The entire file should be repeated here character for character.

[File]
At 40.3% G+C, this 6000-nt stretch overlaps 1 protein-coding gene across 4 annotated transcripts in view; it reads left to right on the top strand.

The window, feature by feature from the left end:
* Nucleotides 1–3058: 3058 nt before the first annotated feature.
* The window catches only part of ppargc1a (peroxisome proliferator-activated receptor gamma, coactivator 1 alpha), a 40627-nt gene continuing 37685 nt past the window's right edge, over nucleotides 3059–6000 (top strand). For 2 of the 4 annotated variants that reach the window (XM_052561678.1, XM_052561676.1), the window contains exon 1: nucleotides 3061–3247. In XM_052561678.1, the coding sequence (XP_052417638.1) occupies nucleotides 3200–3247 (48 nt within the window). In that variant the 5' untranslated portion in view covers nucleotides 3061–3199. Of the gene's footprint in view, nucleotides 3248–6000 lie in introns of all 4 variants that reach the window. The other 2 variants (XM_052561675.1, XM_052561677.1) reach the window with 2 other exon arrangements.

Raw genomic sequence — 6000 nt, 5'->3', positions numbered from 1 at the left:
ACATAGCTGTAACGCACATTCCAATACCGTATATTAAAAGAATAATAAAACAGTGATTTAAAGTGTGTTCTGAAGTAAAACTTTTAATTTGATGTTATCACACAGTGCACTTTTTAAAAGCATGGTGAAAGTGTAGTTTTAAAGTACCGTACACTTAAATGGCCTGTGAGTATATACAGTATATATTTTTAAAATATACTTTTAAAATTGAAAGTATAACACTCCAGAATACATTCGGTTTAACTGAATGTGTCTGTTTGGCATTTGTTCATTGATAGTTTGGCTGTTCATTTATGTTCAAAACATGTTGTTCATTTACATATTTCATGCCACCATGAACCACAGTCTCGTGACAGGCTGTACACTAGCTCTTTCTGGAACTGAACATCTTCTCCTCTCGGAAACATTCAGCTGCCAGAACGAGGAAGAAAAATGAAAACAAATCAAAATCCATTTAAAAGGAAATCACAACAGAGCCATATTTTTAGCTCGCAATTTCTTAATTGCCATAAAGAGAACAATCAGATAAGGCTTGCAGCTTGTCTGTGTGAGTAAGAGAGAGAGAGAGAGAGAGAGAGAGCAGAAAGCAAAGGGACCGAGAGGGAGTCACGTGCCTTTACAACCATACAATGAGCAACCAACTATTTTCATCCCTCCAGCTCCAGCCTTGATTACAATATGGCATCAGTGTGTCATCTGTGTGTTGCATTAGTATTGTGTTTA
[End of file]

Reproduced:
At 40.3% G+C, this 6000-nt stretch overlaps 1 protein-coding gene across 4 annotated transcripts in view; it reads left to right on the top strand.

The window, feature by feature from the left end:
* Nucleotides 1–3058: 3058 nt before the first annotated feature.
* The window catches only part of ppargc1a (peroxisome proliferator-activated receptor gamma, coactivator 1 alpha), a 40627-nt gene continuing 37685 nt past the window's right edge, over nucleotides 3059–6000 (top strand). For 2 of the 4 annotated variants that reach the window (XM_052561678.1, XM_052561676.1), the window contains exon 1: nucleotides 3061–3247. In XM_052561678.1, the coding sequence (XP_052417638.1) occupies nucleotides 3200–3247 (48 nt within the window). In that variant the 5' untranslated portion in view covers nucleotides 3061–3199. Of the gene's footprint in view, nucleotides 3248–6000 lie in introns of all 4 variants that reach the window. The other 2 variants (XM_052561675.1, XM_052561677.1) reach the window with 2 other exon arrangements.

Raw genomic sequence — 6000 nt, 5'->3', positions numbered from 1 at the left:
ACATAGCTGTAACGCACATTCCAATACCGTATATTAAAAGAATAATAAAACAGTGATTTAAAGTGTGTTCTGAAGTAAAACTTTTAATTTGATGTTATCACACAGTGCACTTTTTAAAAGCATGGTGAAAGTGTAGTTTTAAAGTACCGTACACTTAAATGGCCTGTGAGTATATACAGTATATATTTTTAAAATATACTTTTAAAATTGAAAGTATAACACTCCAGAATACATTCGGTTTAACTGAATGTGTCTGTTTGGCATTTGTTCATTGATAGTTTGGCTGTTCATTTATGTTCAAAACATGTTGTTCATTTACATATTTCATGCCACCATGAACCACAGTCTCGTGACAGGCTGTACACTAGCTCTTTCTGGAACTGAACATCTTCTCCTCTCGGAAACATTCAGCTGCCAGAACGAGGAAGAAAAATGAAAACAAATCAAAATCCATTTAAAAGGAAATCACAACAGAGCCATATTTTTAGCTCGCAATTTCTTAATTGCCATAAAGAGAACAATCAGATAAGGCTTGCAGCTTGTCTGTGTGAGTAAGAGAGAGAGAGAGAGAGAGAGAGAGCAGAAAGCAAAGGGACCGAGAGGGAGTCACGTGCCTTTACAACCATACAATGAGCAACCAACTATTTTCATCCCTCCAGCTCCAGCCTTGATTACAATATGGCATCAGTGTGTCATCTGTGTGTTGCATTAGTATTGTGTTTA